“We always talk about the detail of your assignment, and it’s the little things. The little things, in essence, kind of help our guys go from good to great.”
Slowly, the topics became more intricate. In the secondary, Hyde moved from discussions with quarterbacks about disguises to conversing with offensive linemen about run gaps. He sought feedback from the wide receivers — the players he covers daily in practice — in the form of peer-to-peer evaluations about why they chose to attack him a certain way. And then he tried to correct the things they identified as flaws.
Across the room, safety Chris Banjo grew fascinated with route combinations. He peppered the offensive coaches with questions about which types of routes to expect from various offensive alignments. He wanted to know if pass patterns originating from three-by-one formations — meaning three receivers to one side and one receiver on the other — held different tendencies than plays that began with a two-by-two configuration.
“Or third and long vs. third and short,” Banjo said, rattling off questions he would ask offensive coordinator Edgar Bennett. “What is your emphasis? Are you looking for matchups? Are you looking for zone (coverage) vs. man? What are you looking for? It just gets your gears going in terms of what to expect at your position, what you can help alert the defense to, or whatever it may be.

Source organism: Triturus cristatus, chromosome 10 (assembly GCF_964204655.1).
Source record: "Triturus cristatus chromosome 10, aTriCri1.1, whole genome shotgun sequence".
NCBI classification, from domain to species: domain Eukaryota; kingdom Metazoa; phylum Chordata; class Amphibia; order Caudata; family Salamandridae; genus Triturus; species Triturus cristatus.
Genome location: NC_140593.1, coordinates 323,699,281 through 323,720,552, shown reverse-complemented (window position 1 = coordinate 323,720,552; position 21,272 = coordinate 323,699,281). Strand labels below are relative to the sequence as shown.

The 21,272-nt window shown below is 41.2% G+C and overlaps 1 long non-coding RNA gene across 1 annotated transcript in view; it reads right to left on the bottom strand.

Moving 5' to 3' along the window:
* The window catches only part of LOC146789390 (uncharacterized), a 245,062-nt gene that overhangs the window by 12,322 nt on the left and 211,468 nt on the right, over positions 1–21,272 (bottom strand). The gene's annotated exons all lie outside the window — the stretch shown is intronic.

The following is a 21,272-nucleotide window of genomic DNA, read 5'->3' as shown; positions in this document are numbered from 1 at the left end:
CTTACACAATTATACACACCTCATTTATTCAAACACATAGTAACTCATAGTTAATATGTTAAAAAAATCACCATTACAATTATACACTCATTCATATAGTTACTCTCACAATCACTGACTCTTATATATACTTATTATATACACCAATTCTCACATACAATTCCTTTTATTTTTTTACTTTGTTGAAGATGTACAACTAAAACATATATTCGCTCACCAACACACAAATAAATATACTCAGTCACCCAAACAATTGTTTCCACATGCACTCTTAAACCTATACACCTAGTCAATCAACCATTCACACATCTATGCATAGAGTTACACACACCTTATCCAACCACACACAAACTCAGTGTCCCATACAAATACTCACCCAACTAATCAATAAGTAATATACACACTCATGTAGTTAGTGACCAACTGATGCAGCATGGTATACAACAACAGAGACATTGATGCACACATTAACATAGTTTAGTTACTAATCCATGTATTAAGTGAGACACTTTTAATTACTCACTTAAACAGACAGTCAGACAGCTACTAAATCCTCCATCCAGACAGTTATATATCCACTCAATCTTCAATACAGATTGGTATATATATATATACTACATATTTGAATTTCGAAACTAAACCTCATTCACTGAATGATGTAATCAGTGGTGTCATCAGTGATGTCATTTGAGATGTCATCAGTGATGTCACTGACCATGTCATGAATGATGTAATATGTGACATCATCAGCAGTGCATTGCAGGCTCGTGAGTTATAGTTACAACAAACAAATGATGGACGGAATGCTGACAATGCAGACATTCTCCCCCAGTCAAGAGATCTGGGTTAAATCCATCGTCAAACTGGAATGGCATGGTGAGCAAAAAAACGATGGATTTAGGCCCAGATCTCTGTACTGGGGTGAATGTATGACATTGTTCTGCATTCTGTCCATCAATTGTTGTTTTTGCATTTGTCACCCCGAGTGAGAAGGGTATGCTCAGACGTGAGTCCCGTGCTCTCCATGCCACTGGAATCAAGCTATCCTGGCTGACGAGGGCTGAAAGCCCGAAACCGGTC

“When you’re kind of able to get in the mind of a tight end or a receiver, know what he’s doing in terms of maybe pushing you this way, setting you up that way, it can help you anticipate a little bit more. Then from there, you just play ball. We’re all here because of our instincts and how we play, so you never want to take that away.”
Banjo’s curiosity is in line with comments made by general manager Ted Thompson during the 2016 NFL draft. Thompson, who made seven selections this year, tabbed two players from Stanford and one each from Northwestern, California and Indiana. Together they form a cornucopia of schools that wed athletics and academics.
But while Thompson would not admit that brains were a driving factor in this year’s class, he did allow that football has become “a smart man’s game,” and five of his seven picks scored 23 or better on the 50-question Wonderlic intelligence test. When juxtaposed with McCarthy’s in-house efforts to raise the team’s IQ, a smart-guy trend is abundantly clear.
“Overall knowledge for the game, now you’re taking it to another level,” Bennett said. “The more you know, all you’re doing is kind of putting yourself in a position to succeed.”
Which brings us back to Rodgers, who, it can be argued, knows more about the game than any player on the team. That’s partly why McCarthy entered the defensive meeting rooms when he started this cross-the-hall process last season. Everyone can use a little hint when facing Rodgers.
“You try to make things difficult for A-Rod,” Banjo said. “It also helps us because if we can make things difficult for A-Rod as much as we can in practice, it’s definitely going to help us in the long run.”
Said Rodgers: “I think it’s really going to pay off.”